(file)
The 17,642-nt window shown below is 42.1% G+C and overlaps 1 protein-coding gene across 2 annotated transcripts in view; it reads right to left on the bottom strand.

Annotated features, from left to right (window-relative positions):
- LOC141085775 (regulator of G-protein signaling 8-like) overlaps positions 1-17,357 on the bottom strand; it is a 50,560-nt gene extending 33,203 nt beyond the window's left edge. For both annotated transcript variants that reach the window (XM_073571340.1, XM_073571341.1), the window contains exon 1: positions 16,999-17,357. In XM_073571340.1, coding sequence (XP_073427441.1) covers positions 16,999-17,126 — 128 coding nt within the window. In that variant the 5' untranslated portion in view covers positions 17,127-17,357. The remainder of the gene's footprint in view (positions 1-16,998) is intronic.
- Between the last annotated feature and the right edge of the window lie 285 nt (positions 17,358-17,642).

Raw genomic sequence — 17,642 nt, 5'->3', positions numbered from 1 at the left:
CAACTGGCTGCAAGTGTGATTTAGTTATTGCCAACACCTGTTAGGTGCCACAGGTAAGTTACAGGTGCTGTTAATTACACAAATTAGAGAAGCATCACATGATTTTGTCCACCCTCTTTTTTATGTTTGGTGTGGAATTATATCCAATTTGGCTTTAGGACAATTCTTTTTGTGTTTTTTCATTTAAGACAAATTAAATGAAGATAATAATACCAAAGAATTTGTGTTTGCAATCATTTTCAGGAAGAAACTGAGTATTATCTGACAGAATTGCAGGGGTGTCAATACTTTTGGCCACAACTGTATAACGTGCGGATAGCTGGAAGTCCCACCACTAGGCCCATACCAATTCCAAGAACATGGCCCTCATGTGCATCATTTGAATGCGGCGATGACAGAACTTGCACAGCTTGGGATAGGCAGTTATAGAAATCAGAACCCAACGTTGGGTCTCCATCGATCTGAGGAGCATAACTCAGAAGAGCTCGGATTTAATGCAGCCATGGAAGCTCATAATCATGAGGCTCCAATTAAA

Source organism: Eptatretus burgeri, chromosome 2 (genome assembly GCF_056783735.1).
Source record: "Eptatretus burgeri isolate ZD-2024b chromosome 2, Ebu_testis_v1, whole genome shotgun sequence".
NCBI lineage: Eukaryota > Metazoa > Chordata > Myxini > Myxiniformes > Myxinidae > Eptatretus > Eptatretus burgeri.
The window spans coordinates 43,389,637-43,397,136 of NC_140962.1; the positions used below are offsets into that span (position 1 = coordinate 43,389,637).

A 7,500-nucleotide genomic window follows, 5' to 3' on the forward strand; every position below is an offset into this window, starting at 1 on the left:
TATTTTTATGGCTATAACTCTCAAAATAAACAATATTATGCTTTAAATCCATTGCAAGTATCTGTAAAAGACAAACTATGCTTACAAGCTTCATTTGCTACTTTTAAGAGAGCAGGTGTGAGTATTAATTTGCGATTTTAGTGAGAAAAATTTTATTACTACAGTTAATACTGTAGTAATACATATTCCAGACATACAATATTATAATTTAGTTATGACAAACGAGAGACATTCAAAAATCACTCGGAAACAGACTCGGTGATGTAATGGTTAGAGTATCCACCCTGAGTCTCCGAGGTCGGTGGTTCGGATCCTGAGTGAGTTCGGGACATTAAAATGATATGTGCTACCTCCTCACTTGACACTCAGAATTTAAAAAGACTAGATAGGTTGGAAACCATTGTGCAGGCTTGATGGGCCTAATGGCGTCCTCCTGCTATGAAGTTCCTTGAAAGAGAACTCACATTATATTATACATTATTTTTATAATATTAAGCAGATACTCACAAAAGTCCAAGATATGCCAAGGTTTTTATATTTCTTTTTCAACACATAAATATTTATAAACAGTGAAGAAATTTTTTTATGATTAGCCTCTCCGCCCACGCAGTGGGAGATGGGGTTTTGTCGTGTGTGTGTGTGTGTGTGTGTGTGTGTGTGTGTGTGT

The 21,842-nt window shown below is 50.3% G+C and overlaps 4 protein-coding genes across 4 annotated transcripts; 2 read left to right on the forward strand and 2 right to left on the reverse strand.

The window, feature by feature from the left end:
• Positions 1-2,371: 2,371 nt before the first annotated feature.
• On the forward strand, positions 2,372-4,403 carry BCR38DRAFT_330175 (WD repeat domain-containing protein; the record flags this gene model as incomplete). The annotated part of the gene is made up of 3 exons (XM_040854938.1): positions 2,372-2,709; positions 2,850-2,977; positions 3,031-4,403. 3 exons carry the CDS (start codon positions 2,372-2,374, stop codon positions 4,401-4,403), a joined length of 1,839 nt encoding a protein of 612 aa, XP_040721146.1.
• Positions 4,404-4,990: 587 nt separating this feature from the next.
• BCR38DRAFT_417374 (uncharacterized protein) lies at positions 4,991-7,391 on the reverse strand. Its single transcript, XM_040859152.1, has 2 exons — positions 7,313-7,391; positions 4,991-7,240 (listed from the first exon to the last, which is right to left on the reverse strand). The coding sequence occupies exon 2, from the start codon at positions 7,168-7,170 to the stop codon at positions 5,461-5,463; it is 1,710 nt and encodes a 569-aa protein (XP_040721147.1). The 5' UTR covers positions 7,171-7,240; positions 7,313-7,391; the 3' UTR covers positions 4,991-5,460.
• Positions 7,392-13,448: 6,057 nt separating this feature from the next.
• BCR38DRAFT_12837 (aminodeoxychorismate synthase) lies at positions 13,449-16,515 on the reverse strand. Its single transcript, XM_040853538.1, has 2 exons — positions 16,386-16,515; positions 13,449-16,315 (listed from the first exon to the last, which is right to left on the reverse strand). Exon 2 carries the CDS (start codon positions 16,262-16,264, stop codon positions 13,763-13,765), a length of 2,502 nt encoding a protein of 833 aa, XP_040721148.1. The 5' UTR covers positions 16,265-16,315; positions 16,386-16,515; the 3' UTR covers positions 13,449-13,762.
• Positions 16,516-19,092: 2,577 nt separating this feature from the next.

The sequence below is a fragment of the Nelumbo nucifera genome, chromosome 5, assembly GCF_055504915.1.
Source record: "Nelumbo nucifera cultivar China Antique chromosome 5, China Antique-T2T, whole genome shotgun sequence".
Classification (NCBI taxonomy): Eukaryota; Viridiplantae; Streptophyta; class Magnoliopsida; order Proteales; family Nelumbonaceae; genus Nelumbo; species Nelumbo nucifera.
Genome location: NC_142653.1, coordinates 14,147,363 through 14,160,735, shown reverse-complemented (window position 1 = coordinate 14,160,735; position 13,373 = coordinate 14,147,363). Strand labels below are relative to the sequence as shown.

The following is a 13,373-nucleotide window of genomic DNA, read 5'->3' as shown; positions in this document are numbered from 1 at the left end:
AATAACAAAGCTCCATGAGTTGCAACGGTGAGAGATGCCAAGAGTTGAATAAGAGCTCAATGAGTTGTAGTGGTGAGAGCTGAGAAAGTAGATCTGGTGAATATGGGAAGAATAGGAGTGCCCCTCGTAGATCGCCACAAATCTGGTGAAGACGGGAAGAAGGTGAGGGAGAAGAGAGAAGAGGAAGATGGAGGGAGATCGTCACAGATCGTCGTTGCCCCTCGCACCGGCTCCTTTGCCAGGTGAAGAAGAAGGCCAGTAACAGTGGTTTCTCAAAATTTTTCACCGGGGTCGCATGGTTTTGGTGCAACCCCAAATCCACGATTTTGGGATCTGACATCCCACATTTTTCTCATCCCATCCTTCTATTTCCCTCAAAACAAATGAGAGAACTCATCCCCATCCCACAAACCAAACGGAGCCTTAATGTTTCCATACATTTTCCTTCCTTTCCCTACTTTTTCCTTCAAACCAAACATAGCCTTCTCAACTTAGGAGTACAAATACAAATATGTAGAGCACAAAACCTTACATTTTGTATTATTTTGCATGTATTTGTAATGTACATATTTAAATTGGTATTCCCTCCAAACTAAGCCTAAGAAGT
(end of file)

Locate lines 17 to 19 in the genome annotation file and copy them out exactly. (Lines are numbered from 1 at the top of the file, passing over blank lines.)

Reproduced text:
• Positions 4,404-4,990: 587 nt separating this feature from the next.
• BCR38DRAFT_417374 (uncharacterized protein) lies at positions 4,991-7,391 on the reverse strand. Its single transcript, XM_040859152.1, has 2 exons — positions 7,313-7,391; positions 4,991-7,240 (listed from the first exon to the last, which is right to left on the reverse strand). The coding sequence occupies exon 2, from the start codon at positions 7,168-7,170 to the stop codon at positions 5,461-5,463; it is 1,710 nt and encodes a 569-aa protein (XP_040721147.1). The 5' UTR covers positions 7,171-7,240; positions 7,313-7,391; the 3' UTR covers positions 4,991-5,460.
• Positions 7,392-13,448: 6,057 nt separating this feature from the next.